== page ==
If you’re new to presenting, then the prospect of designing a quality presentation can be more than a little overwhelming. But the good news is, you don’t need to go to design school to create an excellent presentation—you just need to have an understanding of the basic design principles that make a presentation persuasive and compelling.
Graphics and Images Good; Bullet Points Bad
Your brain might tell you that bullet points are the way to go because they were probably involved in most of the presentations you’ve seen, especially in school. But in fact, bullet points actually hurt your presentation. According to a recent study, audiences who viewed bullet-point presentations had a significantly more difficult time paying attention and recalling information than those who viewed presentations with high-quality graphics and images.
Keep Text to a Minimum
When you’re presenting on a topic, it’s easy to cram all of the information you want to share onto your slides, but that only makes for a confusing and hard-to-follow presentation. Instead, stick to just a few keywords per slide that will emphasize your point rather than tell it for you. This might lead to a bunch more slides than you expected, and that’s completely fine! Your audience doesn’t care how many slides you use, they just care about how engaging your talk is.
Find a Cohesive Color Palette
Color is critical to an excellent presentation because it makes it more attractive and engaging for the audience. But don’t fall into the trap a lot of new presenters do by incorporating too many different colors as that will only make your visuals chaotic and overwhelming. It’s best to stick to just a handful of hues and pepper them throughout your talk. This will result in a much more cohesive, polished, and professional-looking presentation.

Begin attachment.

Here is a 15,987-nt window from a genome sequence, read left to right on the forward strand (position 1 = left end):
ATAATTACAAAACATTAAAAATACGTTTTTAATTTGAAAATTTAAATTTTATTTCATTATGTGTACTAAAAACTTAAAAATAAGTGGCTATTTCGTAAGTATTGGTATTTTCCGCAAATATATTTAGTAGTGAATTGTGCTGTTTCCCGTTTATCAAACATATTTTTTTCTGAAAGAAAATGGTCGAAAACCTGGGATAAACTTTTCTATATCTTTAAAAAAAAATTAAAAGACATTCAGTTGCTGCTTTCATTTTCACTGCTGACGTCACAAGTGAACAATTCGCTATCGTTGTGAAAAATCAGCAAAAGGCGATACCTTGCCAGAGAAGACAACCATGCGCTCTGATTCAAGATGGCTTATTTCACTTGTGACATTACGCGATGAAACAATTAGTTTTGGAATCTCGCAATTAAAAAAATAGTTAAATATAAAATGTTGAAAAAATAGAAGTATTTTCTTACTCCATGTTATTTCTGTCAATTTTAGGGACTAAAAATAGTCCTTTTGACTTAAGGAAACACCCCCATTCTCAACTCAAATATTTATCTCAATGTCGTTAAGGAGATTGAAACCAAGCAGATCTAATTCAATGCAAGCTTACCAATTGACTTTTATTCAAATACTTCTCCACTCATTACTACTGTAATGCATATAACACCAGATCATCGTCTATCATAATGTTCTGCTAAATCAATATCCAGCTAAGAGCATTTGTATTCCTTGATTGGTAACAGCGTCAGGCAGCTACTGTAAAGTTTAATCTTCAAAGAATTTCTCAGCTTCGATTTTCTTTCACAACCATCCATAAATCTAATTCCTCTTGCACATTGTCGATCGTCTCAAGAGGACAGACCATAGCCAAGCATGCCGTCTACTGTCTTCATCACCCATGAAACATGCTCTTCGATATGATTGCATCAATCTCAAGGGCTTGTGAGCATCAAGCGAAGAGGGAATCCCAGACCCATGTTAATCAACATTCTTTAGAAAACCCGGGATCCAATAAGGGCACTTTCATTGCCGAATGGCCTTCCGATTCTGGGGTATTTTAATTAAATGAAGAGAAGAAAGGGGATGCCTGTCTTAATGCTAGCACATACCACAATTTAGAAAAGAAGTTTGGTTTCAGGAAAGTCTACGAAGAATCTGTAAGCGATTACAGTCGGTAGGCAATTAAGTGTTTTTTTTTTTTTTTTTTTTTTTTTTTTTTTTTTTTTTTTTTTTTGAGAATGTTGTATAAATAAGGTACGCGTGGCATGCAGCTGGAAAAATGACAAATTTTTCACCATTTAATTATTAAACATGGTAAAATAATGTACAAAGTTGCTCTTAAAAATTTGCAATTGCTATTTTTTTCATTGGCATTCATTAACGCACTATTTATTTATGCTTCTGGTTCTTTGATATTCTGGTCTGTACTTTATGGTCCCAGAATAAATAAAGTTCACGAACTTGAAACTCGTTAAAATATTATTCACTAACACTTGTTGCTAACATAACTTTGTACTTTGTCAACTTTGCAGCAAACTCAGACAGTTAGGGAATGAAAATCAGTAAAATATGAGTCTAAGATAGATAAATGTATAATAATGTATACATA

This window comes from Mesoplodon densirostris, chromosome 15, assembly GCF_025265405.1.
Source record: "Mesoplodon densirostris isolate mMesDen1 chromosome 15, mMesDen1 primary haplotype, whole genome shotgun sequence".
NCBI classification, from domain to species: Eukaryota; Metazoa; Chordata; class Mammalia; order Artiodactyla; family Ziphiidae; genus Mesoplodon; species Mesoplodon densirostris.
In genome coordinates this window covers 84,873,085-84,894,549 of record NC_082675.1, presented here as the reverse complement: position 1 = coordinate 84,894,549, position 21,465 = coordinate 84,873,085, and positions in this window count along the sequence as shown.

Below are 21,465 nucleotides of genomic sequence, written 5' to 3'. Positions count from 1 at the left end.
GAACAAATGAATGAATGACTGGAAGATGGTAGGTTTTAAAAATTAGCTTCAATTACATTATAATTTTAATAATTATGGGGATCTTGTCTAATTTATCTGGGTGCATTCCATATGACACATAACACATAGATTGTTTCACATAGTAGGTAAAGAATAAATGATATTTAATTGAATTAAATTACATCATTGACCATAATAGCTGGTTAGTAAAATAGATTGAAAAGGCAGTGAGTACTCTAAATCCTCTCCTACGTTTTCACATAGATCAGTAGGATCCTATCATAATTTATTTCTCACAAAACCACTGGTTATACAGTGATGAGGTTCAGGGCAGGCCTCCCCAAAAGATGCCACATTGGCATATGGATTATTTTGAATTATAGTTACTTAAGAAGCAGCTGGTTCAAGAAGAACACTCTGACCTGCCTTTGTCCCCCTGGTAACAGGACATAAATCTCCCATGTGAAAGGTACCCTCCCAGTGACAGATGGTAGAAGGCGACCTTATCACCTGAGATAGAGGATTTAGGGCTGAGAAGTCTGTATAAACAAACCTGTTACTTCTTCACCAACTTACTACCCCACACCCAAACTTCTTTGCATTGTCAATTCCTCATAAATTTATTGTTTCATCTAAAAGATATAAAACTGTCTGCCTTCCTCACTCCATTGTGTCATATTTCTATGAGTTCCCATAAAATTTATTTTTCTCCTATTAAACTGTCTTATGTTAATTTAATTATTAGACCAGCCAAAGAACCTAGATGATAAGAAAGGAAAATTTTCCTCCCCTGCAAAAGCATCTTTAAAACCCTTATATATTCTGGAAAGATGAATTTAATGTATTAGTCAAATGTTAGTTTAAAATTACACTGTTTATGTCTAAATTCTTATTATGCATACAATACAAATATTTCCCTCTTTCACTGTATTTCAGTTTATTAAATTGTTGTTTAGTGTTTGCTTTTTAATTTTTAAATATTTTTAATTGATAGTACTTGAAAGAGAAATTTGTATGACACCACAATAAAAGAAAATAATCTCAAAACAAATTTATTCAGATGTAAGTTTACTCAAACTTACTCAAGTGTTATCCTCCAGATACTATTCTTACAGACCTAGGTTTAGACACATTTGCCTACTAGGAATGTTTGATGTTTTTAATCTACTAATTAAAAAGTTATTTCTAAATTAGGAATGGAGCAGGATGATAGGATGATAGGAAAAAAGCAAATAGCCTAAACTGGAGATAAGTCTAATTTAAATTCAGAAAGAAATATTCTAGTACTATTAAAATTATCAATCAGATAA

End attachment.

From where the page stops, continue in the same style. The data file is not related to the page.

Keep it Simple
Highly detailed images and interesting fonts might look great up close, but from the perspective of your audience, they can look messy and confusing. As a general rule, only incorporate simple images that will translate from a distance and clean, basic fonts that are easy to read. But don’t think simple means boring. It’s often the simplest images that are the most compelling because they allow our brains to process information quicker and easier.
Be a Smart Composer
How you align your visuals is just as important as what the visuals are. A lot of new presenters tend to center everything, which can become monotonous for the audience. Rather than always center your text and images, vary the alignment from slide to slide. But when you do, be sure to keep it balanced. For example, if you have a left-aligned block of text, then balance it out with a beautiful image or color on the opposing side.
Now that you know the basics, it’s time to take your skills to the next level. Ethos3’s Catapult Training will have you designing with the best of ‘em in no time at all.
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